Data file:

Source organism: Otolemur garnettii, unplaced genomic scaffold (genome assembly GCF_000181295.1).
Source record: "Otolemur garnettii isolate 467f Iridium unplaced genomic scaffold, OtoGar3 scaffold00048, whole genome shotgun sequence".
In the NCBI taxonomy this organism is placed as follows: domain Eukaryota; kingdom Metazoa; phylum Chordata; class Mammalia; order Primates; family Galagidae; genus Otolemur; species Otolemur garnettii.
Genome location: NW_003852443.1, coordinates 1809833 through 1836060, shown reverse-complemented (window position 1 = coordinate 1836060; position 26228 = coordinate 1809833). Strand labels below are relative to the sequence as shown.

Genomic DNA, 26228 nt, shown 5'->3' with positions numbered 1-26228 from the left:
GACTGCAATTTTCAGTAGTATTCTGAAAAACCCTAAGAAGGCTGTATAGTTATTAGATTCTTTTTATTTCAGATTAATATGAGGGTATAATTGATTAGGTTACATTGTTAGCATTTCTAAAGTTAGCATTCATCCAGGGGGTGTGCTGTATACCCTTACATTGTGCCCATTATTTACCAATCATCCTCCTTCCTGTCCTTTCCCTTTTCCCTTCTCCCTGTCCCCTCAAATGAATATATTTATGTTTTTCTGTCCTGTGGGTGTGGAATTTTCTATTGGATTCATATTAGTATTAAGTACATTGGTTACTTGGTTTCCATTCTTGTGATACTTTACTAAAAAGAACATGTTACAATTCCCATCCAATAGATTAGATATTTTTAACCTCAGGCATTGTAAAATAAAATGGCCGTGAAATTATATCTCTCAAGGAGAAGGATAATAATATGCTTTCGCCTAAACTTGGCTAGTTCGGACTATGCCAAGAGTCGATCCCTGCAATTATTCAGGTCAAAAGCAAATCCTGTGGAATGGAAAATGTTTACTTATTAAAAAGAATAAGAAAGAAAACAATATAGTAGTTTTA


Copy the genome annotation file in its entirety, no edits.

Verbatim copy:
Source organism: Otolemur garnettii, unplaced genomic scaffold (genome assembly GCF_000181295.1).
Source record: "Otolemur garnettii isolate 467f Iridium unplaced genomic scaffold, OtoGar3 scaffold00048, whole genome shotgun sequence".
In the NCBI taxonomy this organism is placed as follows: domain Eukaryota; kingdom Metazoa; phylum Chordata; class Mammalia; order Primates; family Galagidae; genus Otolemur; species Otolemur garnettii.
Genome location: NW_003852443.1, coordinates 1809833 through 1836060, shown reverse-complemented (window position 1 = coordinate 1836060; position 26228 = coordinate 1809833). Strand labels below are relative to the sequence as shown.

Genomic DNA, 26228 nt, shown 5'->3' with positions numbered 1-26228 from the left:
GACTGCAATTTTCAGTAGTATTCTGAAAAACCCTAAGAAGGCTGTATAGTTATTAGATTCTTTTTATTTCAGATTAATATGAGGGTATAATTGATTAGGTTACATTGTTAGCATTTCTAAAGTTAGCATTCATCCAGGGGGTGTGCTGTATACCCTTACATTGTGCCCATTATTTACCAATCATCCTCCTTCCTGTCCTTTCCCTTTTCCCTTCTCCCTGTCCCCTCAAATGAATATATTTATGTTTTTCTGTCCTGTGGGTGTGGAATTTTCTATTGGATTCATATTAGTATTAAGTACATTGGTTACTTGGTTTCCATTCTTGTGATACTTTACTAAAAAGAACATGTTACAATTCCCATCCAATAGATTAGATATTTTTAACCTCAGGCATTGTAAAATAAAATGGCCGTGAAATTATATCTCTCAAGGAGAAGGATAATAATATGCTTTCGCCTAAACTTGGCTAGTTCGGACTATGCCAAGAGTCGATCCCTGCAATTATTCAGGTCAAAAGCAAATCCTGTGGAATGGAAAATGTTTACTTATTAAAAAGAATAAGAAAGAAAACAATATAGTAGTTTTA